The credit crunch could help reduce the prices of assets; the National Bank will issue new regulations restricting credit affordability, by limiting indebtedness to 40% of family income and enforcing requirements for proof of income.

The prices for new flats have not budged at all; afaik, builders are not yet pressured by the banks, there no fire sales or repossessions of new buildings.

The average cost of mortgage is 9.81%, according to various press clippings.

Emil Perhinschi said...

Oh, you warned a lot, all right. When was the last deadline for the hard landing ?

... at some point it might even happen.


For the last 8 years the real estate agencies announced that "very soon" the prices of homes will fall.

If indeed the number of sold apartments fell and it was not because all that was built last summer was sold before it was painted, and there were none left to be sold until the new batch was completed, it means some people got their brains back and decided to rent instead of paying extortion prices ...

When those prices will fall it won't mean much, since I don't see how could a 42 m2 one room (one room + one small kitchen + one small bathroom) apartment in one of the communist blocks at the periphery of Bucharest be worth over 70000 Euro. Yeah, those gray blocks of flats that get so much publicity ...

As to pointing you to sources of information, I will be excused this time. Last time I did it, you kept on going about how the government of Rumania has no idea where it's citizen are, even if the documents I sent you to had numbers even higher than what you claimed to be the "true" numbers, and I still believe are a bit inflated.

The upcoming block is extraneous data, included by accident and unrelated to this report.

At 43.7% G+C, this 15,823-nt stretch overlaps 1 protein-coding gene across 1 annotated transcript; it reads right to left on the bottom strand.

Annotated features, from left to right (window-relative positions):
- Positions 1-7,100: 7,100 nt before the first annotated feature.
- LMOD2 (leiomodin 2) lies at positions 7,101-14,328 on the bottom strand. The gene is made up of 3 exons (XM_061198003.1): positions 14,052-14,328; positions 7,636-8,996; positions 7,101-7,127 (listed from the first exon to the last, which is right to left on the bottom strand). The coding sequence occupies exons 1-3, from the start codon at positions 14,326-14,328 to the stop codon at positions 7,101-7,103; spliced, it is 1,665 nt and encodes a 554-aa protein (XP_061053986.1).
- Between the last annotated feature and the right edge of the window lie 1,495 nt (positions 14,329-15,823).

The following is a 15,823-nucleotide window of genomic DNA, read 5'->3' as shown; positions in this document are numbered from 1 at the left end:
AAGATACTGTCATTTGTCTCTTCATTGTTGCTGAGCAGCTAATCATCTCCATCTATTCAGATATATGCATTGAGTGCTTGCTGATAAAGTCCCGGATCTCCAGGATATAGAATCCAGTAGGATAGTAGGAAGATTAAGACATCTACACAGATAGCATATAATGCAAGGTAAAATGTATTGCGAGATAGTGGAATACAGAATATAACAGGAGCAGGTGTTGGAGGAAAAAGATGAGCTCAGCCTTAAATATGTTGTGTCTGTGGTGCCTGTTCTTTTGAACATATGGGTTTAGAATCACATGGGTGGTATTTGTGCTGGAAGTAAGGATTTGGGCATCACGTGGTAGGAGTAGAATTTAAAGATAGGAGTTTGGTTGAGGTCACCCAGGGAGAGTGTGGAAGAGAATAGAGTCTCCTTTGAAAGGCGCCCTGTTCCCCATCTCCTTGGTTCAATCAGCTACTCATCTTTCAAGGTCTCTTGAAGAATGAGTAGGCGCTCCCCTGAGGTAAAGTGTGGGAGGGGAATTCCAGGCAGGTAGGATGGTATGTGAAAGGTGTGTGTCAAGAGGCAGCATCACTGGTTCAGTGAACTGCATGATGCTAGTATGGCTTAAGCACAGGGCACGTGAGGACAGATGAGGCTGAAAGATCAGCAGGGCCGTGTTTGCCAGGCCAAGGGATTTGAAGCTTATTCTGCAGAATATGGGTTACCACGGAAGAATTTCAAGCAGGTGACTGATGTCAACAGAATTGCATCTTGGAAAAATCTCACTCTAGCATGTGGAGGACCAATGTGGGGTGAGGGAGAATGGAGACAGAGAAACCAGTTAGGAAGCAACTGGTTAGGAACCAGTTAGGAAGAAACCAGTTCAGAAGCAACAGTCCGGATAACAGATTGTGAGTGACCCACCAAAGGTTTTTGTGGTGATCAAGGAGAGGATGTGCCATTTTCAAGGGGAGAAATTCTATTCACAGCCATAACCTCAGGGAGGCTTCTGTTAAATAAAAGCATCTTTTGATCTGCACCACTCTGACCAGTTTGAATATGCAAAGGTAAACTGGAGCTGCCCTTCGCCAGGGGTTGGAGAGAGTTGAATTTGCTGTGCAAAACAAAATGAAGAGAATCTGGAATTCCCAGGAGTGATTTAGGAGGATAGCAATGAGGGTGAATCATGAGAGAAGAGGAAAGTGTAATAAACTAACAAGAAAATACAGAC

I'll go away now and let you play your game in peace.


Marcu:

"new regulations restricting credit affordability, by limiting indebtedness to 40% of family income and enforcing requirements for proof of income" ... this happened for a long time, and I think the limit was at 30%, but applied to the income of the one who signed for the loan, not for the income of the family (I'm single so did not pay attention to the "family" part).

Mihail Marcu said...

The 35% limit you mentioned and the mandatory down payment of 25% were abolished 12 months ago.

Current regulations allow for 60 - 70% indebtedness and 0 down payment.

The real risk of a property price crash is the fact old flats will drive down the prices of new flats.

Now, it is close to impossible to buy a new flat for less than EUR 2,000 per built sqm, that is for low - medium quality buildings, in non-premium locations.

Premium locations - which are not so rare - may go to 5,000 EUR/built sqm.

Of course, those prices are ridiculous and were inflated by speculators and cheap credit. I think a drop of 30 - 50% would still be enough to keep the builder/developers profitable, after servicing their debt.

As a side note, official inflation rate does not take into account current rental costs (or owner's equivalent rent).

Real-estate is extremely important because current economic growth is based mainly on constructions and retail - two very volatile industries. I will not be surprised to see a violent trend reversal if the budget deficit exceeds 3% and Romania will be downgraded below investment grade.

Edward Hugh said...

Hi Emil,

"Oh, you warned a lot, all right. When was the last deadline for the hard landing ? "

First of all, and to put things in perspective, I only opened this blog in June 2007, so we are not talking about a very long period of time here.

Secondly, I have never put any kind of "deadline" on anything. I have simply limited myself to saying that what was happening was unsustainable, and that a "correction" was, imho, inevitable.